Various injection therapies, including the use of epidurals, are among the most common interventional pain therapies used today.
Epidural steroid injections are in widespread use for a variety of chronic pain conditions but are most typically used to treat a nerve that is pinched at the spinal level. Epidurals used in interventional pain medicine are minimally invasive injections comprising a small amount of local anesthetic and steroid to reduce inflammation. When properly applied, they can help reduce the patients reliance on pain medication.
In addition to epidurals, other treatments include trigger point injections, to alleviate the pain associated with tight and restricted muscles; facet injections, often used to treat arthritis of the spine; and sacroiliac injections. The sacroiliac joint commonly causes back pain but is often overlooked by non-pain physicians.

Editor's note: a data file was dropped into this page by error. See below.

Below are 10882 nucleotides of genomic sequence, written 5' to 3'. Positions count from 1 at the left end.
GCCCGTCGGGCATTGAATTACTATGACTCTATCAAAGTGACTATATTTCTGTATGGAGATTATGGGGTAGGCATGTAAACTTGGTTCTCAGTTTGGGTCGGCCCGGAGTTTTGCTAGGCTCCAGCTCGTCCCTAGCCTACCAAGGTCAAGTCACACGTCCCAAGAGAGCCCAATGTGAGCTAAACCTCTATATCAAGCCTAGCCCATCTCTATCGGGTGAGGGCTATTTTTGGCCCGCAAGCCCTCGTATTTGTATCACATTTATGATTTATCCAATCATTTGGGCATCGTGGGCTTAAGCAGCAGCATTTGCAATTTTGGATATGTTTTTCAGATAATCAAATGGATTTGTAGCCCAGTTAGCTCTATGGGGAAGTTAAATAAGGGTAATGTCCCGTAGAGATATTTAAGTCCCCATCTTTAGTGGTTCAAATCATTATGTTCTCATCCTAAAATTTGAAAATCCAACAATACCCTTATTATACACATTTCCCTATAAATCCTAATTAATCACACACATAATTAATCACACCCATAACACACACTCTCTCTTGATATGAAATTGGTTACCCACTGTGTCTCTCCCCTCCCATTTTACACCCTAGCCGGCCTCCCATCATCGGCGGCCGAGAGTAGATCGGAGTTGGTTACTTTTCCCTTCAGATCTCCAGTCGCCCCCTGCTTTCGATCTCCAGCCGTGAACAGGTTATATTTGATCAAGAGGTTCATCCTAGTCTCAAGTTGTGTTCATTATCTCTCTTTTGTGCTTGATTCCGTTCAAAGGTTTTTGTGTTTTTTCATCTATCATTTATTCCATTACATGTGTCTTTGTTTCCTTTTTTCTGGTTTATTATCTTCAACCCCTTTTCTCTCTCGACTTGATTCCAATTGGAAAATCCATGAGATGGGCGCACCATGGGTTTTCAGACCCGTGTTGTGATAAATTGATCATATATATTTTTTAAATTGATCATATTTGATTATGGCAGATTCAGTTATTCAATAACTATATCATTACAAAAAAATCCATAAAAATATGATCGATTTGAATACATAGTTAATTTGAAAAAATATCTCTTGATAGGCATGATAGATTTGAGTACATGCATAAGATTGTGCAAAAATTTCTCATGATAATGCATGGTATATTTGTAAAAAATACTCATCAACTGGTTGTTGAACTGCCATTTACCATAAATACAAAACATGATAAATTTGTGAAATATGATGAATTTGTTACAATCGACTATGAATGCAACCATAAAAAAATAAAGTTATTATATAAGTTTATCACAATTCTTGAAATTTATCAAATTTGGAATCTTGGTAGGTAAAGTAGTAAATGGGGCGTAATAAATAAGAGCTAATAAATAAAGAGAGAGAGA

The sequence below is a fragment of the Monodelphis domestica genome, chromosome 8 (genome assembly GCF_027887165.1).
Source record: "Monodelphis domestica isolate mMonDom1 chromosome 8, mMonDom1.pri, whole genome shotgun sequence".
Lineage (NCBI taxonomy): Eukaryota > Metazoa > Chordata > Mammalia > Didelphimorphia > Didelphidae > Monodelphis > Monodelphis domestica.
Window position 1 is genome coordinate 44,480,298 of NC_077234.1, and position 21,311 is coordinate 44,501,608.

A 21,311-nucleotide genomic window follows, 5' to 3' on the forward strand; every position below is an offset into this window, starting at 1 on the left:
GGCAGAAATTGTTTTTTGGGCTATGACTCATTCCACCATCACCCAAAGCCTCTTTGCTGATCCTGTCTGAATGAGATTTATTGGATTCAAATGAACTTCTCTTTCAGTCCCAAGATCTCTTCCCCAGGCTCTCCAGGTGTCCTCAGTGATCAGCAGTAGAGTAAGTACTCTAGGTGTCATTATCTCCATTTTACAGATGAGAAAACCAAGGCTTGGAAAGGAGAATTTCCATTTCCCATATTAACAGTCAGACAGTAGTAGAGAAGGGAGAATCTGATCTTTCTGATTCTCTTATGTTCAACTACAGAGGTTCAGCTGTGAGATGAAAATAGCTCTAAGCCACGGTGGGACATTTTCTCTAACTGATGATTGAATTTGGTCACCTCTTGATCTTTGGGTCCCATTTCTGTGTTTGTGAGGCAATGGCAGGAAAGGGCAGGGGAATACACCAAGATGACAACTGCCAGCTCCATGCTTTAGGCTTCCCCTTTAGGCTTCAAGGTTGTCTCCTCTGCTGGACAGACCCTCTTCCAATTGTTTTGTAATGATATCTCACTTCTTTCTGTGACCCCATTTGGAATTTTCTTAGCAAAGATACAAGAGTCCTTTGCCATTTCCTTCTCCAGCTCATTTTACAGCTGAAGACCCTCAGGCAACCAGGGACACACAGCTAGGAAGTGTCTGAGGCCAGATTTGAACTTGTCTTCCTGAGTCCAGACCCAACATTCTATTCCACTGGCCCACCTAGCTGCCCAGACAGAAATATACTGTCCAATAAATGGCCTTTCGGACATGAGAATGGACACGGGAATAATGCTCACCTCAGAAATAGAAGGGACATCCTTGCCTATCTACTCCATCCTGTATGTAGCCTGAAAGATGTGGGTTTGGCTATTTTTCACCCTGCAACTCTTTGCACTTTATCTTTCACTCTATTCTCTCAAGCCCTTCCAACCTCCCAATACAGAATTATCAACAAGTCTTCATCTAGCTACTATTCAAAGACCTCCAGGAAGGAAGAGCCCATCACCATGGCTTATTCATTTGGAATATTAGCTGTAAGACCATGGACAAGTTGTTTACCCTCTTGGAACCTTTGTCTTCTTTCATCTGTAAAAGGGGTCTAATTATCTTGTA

Manage your expectations
The goal of interventional pain management procedures should be to reduce and manage pain, with emphasis on the word "manage." Your pain physician may or may not be able to cure the entire problem (and for the record, surgery may not either), but they can help you control the pain and maximize your functional level.
Although the ideal goal is to completely resolve the pain, this is often not realistically possible. Bear in mind that this is also true for the majority of other chronic health problems; heart disease, diabetes, COPD, arthritis, etc. All require long-term management. Chronic pain may similarly require intermittent or continual treatment.